In Thorpe v. General Electric, plaintiffs purchased a General Electric refrigerator and had it installed in their vacation home (not by GE). The manual warned owners to only use copper tubing to connect the icemaker to house plumbing, and that plastic tubing posed a risk of water leakage over time. On the rear of the refrigerator near the waterline connection, a label further warned against using plastic tubing, and disclaimed liability for improper installation. Despite these warnings, the refrigerator was installed and connected with plastic tubing.
Five years later, in August 2006, plaintiffs entered into a twelve-month service contract with GE. The contract disclaimed liability for damages arising out of installation, for damages caused by plumbing, or for replacement of tubing. It also disclaimed liability for any consequential damages related to the performance of the service contract. In May 2007, a GE technician repaired the icemaker. Sixteen months later, the plastic tubing ruptured and water leaked into the house, causing substantial damage. In opposition to GE’s summary judgment motion, plaintiffs argued that GE’s service technician had a duty to inspect the installation and warn plaintiffs of the improper installation. The court however, would not read a duty to inspect or warn into the service contract, and granted GE’s summary judgment motion.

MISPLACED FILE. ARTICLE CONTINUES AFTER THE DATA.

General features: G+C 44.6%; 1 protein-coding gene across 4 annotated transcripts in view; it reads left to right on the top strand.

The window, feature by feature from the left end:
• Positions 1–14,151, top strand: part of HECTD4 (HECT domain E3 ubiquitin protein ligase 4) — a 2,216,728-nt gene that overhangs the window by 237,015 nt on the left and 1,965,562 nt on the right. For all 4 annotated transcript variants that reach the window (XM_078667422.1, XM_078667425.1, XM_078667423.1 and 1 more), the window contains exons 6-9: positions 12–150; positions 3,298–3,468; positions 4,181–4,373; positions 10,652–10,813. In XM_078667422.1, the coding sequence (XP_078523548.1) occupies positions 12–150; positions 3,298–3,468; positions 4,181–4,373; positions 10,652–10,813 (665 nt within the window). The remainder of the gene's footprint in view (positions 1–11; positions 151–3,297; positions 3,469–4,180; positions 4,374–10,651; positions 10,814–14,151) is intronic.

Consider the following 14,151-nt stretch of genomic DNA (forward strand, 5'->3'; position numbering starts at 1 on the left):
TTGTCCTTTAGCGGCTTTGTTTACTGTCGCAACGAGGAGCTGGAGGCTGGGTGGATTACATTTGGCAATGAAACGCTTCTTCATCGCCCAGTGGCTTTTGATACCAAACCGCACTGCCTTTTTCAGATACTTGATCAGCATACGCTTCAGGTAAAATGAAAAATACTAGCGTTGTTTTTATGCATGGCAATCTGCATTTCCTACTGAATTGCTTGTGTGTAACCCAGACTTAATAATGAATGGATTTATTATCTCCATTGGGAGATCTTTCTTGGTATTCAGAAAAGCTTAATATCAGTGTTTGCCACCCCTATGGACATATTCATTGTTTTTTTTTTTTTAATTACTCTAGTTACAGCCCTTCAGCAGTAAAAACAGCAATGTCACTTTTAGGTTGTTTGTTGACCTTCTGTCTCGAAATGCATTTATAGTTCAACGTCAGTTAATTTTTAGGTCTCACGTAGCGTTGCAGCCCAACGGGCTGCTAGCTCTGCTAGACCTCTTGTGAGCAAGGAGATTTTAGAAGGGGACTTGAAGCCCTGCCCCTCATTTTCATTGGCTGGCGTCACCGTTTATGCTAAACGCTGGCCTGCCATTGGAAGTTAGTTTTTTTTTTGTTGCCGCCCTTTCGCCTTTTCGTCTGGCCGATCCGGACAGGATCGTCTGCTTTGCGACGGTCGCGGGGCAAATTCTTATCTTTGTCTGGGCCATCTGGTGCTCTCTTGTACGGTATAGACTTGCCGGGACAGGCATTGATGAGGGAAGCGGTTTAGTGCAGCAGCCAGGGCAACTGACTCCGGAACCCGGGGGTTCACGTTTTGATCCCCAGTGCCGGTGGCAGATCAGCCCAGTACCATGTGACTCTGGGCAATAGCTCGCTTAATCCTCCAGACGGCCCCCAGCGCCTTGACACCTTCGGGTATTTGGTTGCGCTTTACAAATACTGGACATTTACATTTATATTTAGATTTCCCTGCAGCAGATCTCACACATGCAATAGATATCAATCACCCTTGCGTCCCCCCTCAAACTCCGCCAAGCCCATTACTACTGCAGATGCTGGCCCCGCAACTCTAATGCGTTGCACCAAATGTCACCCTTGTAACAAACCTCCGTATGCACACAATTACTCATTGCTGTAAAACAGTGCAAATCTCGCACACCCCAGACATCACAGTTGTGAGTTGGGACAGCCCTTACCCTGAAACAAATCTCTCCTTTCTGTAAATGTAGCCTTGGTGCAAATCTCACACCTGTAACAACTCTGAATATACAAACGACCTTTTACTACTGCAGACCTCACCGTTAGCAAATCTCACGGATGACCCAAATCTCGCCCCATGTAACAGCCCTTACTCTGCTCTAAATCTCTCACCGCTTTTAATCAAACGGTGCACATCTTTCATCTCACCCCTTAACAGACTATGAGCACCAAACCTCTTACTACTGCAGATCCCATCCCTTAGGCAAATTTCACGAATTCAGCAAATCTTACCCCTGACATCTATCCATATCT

Thanks to Sheila Osei for her contribution to this post.